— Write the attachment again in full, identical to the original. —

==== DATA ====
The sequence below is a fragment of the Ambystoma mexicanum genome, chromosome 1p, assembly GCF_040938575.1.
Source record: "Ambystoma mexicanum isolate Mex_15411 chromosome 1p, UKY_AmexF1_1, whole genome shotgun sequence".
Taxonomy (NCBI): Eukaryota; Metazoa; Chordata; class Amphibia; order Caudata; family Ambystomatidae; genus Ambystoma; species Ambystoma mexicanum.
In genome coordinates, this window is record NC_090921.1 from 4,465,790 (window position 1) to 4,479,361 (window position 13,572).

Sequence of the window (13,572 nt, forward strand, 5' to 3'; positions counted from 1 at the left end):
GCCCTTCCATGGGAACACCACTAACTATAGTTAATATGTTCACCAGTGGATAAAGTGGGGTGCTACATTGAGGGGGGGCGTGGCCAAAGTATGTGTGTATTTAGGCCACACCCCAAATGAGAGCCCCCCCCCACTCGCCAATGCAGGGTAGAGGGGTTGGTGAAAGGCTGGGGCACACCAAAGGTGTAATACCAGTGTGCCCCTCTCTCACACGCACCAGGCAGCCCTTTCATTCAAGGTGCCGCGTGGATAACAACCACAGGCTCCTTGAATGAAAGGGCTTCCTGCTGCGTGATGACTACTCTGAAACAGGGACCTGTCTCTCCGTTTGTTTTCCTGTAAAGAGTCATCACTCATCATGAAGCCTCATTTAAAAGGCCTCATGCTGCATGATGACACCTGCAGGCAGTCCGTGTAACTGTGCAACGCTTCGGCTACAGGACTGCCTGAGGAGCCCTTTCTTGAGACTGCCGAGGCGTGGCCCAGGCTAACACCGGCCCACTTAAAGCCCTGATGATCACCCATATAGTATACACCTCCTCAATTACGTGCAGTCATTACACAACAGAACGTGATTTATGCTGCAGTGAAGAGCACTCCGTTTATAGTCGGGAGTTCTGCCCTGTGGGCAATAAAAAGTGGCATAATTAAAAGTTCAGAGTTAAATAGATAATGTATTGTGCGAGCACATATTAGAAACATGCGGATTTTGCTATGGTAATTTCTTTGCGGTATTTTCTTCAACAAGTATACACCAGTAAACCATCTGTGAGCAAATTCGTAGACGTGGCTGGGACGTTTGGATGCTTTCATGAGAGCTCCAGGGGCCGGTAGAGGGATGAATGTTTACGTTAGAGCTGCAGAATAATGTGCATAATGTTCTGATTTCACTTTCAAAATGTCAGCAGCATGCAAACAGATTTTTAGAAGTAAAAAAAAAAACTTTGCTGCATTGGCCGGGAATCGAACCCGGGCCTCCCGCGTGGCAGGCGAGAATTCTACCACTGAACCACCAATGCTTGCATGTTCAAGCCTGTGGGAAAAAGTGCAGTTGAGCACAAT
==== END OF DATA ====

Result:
The sequence below is a fragment of the Ambystoma mexicanum genome, chromosome 1p, assembly GCF_040938575.1.
Source record: "Ambystoma mexicanum isolate Mex_15411 chromosome 1p, UKY_AmexF1_1, whole genome shotgun sequence".
Taxonomy (NCBI): Eukaryota; Metazoa; Chordata; class Amphibia; order Caudata; family Ambystomatidae; genus Ambystoma; species Ambystoma mexicanum.
In genome coordinates, this window is record NC_090921.1 from 4,465,790 (window position 1) to 4,479,361 (window position 13,572).

Sequence of the window (13,572 nt, forward strand, 5' to 3'; positions counted from 1 at the left end):
GCCCTTCCATGGGAACACCACTAACTATAGTTAATATGTTCACCAGTGGATAAAGTGGGGTGCTACATTGAGGGGGGGCGTGGCCAAAGTATGTGTGTATTTAGGCCACACCCCAAATGAGAGCCCCCCCCCACTCGCCAATGCAGGGTAGAGGGGTTGGTGAAAGGCTGGGGCACACCAAAGGTGTAATACCAGTGTGCCCCTCTCTCACACGCACCAGGCAGCCCTTTCATTCAAGGTGCCGCGTGGATAACAACCACAGGCTCCTTGAATGAAAGGGCTTCCTGCTGCGTGATGACTACTCTGAAACAGGGACCTGTCTCTCCGTTTGTTTTCCTGTAAAGAGTCATCACTCATCATGAAGCCTCATTTAAAAGGCCTCATGCTGCATGATGACACCTGCAGGCAGTCCGTGTAACTGTGCAACGCTTCGGCTACAGGACTGCCTGAGGAGCCCTTTCTTGAGACTGCCGAGGCGTGGCCCAGGCTAACACCGGCCCACTTAAAGCCCTGATGATCACCCATATAGTATACACCTCCTCAATTACGTGCAGTCATTACACAACAGAACGTGATTTATGCTGCAGTGAAGAGCACTCCGTTTATAGTCGGGAGTTCTGCCCTGTGGGCAATAAAAAGTGGCATAATTAAAAGTTCAGAGTTAAATAGATAATGTATTGTGCGAGCACATATTAGAAACATGCGGATTTTGCTATGGTAATTTCTTTGCGGTATTTTCTTCAACAAGTATACACCAGTAAACCATCTGTGAGCAAATTCGTAGACGTGGCTGGGACGTTTGGATGCTTTCATGAGAGCTCCAGGGGCCGGTAGAGGGATGAATGTTTACGTTAGAGCTGCAGAATAATGTGCATAATGTTCTGATTTCACTTTCAAAATGTCAGCAGCATGCAAACAGATTTTTAGAAGTAAAAAAAAAAACTTTGCTGCATTGGCCGGGAATCGAACCCGGGCCTCCCGCGTGGCAGGCGAGAATTCTACCACTGAACCACCAATGCTTGCATGTTCAAGCCTGTGGGAAAAAGTGCAGTTGAGCACAAT